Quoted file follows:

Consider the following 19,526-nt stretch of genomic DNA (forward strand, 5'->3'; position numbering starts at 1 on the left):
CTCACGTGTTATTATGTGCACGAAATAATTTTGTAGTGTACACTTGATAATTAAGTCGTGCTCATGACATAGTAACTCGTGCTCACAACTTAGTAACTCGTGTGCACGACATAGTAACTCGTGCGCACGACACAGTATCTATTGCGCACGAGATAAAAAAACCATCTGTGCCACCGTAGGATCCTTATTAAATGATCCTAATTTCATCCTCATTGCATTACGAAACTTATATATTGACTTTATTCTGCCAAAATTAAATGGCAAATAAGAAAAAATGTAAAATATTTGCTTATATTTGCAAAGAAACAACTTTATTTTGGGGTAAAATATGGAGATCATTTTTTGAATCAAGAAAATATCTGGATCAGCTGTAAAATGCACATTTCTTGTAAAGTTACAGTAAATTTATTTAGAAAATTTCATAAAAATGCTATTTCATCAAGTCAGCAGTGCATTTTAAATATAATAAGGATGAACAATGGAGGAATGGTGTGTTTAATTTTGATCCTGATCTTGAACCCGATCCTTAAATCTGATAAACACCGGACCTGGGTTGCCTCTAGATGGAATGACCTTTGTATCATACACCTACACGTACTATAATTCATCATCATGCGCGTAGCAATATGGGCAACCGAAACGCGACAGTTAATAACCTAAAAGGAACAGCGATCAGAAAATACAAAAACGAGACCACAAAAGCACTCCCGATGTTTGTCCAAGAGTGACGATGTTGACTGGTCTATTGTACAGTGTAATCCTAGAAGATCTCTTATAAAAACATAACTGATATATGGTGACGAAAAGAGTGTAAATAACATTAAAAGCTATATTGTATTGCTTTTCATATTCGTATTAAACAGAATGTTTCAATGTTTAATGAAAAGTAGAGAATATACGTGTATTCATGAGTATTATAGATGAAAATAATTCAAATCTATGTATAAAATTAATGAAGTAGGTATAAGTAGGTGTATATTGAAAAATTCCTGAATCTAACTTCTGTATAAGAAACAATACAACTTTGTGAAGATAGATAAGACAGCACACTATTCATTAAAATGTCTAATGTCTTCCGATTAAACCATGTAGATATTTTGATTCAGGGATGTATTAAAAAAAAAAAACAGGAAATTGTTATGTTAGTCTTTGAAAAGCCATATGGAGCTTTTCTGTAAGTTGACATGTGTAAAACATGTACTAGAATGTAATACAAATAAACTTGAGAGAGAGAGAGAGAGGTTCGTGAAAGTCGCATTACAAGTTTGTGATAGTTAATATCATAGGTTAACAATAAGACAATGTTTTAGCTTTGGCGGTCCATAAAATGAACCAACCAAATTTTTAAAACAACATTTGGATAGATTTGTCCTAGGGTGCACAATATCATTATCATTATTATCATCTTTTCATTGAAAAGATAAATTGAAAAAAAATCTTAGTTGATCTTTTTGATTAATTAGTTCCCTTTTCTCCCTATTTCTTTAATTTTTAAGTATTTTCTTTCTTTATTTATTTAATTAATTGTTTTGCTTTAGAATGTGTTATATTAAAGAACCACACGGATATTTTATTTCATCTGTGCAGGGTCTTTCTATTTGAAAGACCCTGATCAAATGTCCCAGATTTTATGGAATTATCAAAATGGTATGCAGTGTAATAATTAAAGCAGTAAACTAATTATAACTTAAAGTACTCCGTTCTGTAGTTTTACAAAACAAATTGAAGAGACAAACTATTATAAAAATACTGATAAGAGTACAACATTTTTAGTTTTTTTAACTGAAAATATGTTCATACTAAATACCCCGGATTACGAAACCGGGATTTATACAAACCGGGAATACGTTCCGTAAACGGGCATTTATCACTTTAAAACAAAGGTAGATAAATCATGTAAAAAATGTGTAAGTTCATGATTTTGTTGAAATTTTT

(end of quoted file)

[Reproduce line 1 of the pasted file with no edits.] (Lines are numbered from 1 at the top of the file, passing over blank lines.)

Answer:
Consider the following 19,526-nt stretch of genomic DNA (forward strand, 5'->3'; position numbering starts at 1 on the left):